Amazingly Sparkly {Simplicity 1914}

Sizing: 10, B cup, curvy fit
Supplies: rayon blend fabric, lining, invisible zipper, hook and eye
Cost: 12.99 for 2 yrds fabric, zipper 3.00, bias tape 3.00, hem tape 3.00
Assembly time: 12 hrs maybe 20---It took me forever! We are talking weeks to complete.
Instructions: Is it possible to have instructions that are written too well?
Modification: added a lined bodice
Recommend: Neither here nor there. If you like the pattern picture, yes. If you are in limbo, no.
This dress should be could called dedication.  I had the hardest time completing this project; my heart was simply not into it.  At first, even before I cut the fabric out, I had scruples about the dress.  The neckline though was something that lacked in my wardrobe, so I thought, "why not." 

Simplicity 1914 is what is called an "Amazing Fit" pattern.  It gives many options for customizing the fit, which is absolutely great for someone like me who needs to learn more tailoring skills. However, I am pretty lucky that I can use a standard pattern without having to enlarge the bust, so the Amazing Fit pattern proved to be just too much information.  This is probably why I had such a difficult time.  I should say there is absolutely nothing superbly wrong with the design, pattern, or fit; the pattern was just not able to keep my attention.     

I did take my time determining which pattern pieces to cut out; after all, there is a worksheet to complete.  After that, I selected a mixed linen material that has a metallic weave.  I typically avoid shinny fabrics.  I really am uncomfortable wearing the sheen to, let's say, the grocery store.  Looking back on it, I am pretty confident that this factor played a part in my lack of urgency in completing the dress. 
The pattern does not call for lining the bodice, but I prefer to line all my tops mainly because I like the structure.  So, I just cut a duplicate of the bodice pieces, minus the neckline facing.  This method worked out well, but if you choice to do it, make sure to mark the seam allowance so you know where to stitch the bodice lining to the skirt and neckline.  I used the sewing machine to sew around the arm holes.  The pattern calls for using bias tape to finish them; but I prefer how the lining makes it a cleaner look.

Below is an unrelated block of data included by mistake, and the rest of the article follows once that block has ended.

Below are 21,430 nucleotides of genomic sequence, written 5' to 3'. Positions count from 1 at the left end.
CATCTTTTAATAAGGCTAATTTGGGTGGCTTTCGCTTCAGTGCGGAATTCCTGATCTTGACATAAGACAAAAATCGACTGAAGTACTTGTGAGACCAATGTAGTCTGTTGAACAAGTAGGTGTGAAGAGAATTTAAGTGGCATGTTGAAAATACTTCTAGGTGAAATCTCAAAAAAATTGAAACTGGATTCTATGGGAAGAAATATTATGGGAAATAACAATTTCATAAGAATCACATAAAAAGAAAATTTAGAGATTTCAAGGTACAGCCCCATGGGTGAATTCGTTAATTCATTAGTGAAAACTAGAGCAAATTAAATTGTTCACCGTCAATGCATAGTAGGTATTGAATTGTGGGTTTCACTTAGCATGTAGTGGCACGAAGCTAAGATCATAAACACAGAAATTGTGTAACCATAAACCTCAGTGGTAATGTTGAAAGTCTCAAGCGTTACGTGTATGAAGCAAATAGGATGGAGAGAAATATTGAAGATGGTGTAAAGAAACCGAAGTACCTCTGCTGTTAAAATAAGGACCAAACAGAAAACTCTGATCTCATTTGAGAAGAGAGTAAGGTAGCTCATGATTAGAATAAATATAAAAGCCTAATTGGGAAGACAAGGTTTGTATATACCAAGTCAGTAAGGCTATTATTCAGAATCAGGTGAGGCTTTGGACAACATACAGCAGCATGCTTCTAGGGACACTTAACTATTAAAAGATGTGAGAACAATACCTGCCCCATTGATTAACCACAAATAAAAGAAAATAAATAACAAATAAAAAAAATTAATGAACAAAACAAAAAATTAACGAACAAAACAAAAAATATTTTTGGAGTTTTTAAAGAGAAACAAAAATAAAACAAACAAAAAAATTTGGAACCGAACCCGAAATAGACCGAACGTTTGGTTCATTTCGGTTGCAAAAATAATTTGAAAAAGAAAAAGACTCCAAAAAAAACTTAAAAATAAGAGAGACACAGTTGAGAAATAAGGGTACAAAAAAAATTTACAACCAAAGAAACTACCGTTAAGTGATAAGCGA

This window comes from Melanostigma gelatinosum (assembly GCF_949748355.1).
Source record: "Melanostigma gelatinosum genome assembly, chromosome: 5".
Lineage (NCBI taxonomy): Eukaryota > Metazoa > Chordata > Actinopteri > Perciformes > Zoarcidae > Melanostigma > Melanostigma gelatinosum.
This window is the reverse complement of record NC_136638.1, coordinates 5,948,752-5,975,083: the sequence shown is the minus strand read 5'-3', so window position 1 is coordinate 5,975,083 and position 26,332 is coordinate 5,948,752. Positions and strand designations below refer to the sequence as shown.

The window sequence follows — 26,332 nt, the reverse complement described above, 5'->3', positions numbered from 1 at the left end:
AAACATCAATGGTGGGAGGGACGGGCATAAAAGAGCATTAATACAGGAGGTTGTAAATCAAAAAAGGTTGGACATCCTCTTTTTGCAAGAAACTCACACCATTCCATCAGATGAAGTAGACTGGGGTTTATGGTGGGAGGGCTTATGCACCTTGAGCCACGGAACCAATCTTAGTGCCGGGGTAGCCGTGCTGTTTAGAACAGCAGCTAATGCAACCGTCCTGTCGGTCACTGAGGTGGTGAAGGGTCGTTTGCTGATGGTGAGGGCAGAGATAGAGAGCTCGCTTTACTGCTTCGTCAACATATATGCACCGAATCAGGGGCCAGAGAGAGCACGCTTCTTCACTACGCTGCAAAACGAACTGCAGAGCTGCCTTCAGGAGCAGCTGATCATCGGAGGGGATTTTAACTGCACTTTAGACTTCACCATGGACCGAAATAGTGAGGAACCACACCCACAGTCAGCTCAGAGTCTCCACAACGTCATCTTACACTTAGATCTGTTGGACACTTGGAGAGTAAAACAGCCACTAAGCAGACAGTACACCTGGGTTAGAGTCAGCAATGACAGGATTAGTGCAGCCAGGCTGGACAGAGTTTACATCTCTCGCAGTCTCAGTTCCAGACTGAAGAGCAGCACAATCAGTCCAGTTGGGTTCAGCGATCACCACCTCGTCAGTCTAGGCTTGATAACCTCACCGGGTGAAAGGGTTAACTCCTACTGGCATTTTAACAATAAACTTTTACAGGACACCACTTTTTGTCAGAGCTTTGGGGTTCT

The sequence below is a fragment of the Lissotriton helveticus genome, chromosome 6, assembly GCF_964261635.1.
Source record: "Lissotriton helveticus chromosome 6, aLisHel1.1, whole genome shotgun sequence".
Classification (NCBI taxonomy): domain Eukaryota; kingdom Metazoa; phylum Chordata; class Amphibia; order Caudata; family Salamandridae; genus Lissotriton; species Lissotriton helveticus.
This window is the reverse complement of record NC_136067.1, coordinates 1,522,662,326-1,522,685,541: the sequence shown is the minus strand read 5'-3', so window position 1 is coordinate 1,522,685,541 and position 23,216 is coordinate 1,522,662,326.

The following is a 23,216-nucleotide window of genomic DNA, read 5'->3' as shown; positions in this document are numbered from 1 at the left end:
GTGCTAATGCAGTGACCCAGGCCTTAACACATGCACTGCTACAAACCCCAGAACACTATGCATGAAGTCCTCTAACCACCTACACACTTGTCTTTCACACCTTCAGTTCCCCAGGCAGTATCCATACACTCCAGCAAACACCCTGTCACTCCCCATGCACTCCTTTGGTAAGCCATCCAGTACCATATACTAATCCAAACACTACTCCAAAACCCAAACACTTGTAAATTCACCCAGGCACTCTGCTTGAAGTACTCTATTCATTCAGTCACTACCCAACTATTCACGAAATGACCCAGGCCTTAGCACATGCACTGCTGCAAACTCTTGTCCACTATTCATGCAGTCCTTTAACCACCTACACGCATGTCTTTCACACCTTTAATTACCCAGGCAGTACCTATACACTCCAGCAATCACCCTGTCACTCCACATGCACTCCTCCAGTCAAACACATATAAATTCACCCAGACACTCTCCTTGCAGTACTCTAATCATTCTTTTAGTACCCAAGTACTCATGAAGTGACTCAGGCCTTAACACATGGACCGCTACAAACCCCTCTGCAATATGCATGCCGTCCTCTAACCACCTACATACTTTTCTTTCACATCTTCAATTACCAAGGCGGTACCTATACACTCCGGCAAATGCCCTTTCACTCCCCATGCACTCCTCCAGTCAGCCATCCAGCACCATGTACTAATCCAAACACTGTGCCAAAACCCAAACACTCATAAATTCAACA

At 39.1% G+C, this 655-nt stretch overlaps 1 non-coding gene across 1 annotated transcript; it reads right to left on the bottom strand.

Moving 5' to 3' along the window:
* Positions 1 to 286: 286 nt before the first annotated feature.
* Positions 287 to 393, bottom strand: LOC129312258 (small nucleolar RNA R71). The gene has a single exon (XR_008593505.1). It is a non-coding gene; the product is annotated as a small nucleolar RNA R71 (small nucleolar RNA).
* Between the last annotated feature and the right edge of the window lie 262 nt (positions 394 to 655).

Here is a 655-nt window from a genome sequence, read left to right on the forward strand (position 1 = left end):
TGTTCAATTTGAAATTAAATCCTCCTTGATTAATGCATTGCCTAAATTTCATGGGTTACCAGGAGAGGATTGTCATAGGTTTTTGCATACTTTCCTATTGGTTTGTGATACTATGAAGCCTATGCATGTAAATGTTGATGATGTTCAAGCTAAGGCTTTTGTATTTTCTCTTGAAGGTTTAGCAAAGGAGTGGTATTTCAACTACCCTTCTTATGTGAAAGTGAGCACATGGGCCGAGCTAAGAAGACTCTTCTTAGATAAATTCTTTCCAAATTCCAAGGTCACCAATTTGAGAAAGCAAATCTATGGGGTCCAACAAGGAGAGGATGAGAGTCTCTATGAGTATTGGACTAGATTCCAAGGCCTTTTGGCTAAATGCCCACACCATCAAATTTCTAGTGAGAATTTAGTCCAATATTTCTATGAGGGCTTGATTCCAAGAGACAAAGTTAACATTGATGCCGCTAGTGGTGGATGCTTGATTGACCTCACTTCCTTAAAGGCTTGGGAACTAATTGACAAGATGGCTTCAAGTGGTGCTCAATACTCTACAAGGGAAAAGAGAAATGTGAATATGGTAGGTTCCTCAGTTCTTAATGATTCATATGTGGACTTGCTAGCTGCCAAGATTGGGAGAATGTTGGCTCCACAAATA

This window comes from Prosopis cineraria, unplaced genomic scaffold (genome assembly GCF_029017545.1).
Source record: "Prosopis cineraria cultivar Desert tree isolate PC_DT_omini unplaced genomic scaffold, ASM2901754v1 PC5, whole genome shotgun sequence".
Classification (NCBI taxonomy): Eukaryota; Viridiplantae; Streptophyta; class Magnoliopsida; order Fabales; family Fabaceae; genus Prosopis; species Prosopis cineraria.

The bodice was lined in cheap polyester.  I thought about which fabric to use and decided since this is a transition piece from summer to fall, I wished to have something that would provide some warmth, if not a little protection from wind.  I also choose no sleeves, just in case it happened to be a warm day.   
While the neckline looks fabulous on the dressform, the cut makes me look broader in the shoulders.  I think this cut is not that flattering on me, which is probably why this neckline is not in my closet.  (How come I could not discover this before all the work?)

I also have difficultly accepting the fact that the curved neck band does not lay flat against my skin.  I am certain that I am the only one who will notice this detail, but one side flares up because of the bulk of the fabric and interfacing.  I had finished the part where the front and bodice piece attach to the neck, but was unable to ease the material into place to my liking.  My advice is to mark the seam allowance so you know where to sew. 

I did find one element absolutely annoying.  The darts! Ok, I know I cut the pattern out correctly, and I know I marked the pleats accurately, but the darts came out not matching the first time.  In this side-by-side picture, can you see my tailor marks? 

The darts are nearly a 1/4" off in the rear. The front pleats did not align either.  I spent about an hour working the material so all the lines meant accurately.  On the front, I ended up cutting off roughly 1/4" from the side seams so it would match the other side.   To me, it just seems that something was a bit off with the pattern, which is understandable since there are so many options with sizing it to fit your particular body.
I did have one itty bitty tiny oops. I forgot to sew the darts into the bodice lining. This little oversight did cause a problem while I was finishing the dress.  You see, I had all this extra fabric, and before I was observant to my mistake I cut the extra bulk out.   I then had to sculpted the lining to match the outer shell. 

Besides finishing the bodice with lining so the raw edges were not exposed, I used seam binding to cover the edges of the skirt.  I had a hard time finding single fold bias stripes, and even tried to make my own.  Unfortunately, the self made bias was too thick and make the skirt not lay correctly.  I then switched to the metallic bias tape, which matches the metallic threads in the fabric.  I used hem  tape to finish the hem, which honestly is the best part of the dress.  It turned out perfect.

For more, visit patternreview.com or the solittletimecrafts.blogspot post.

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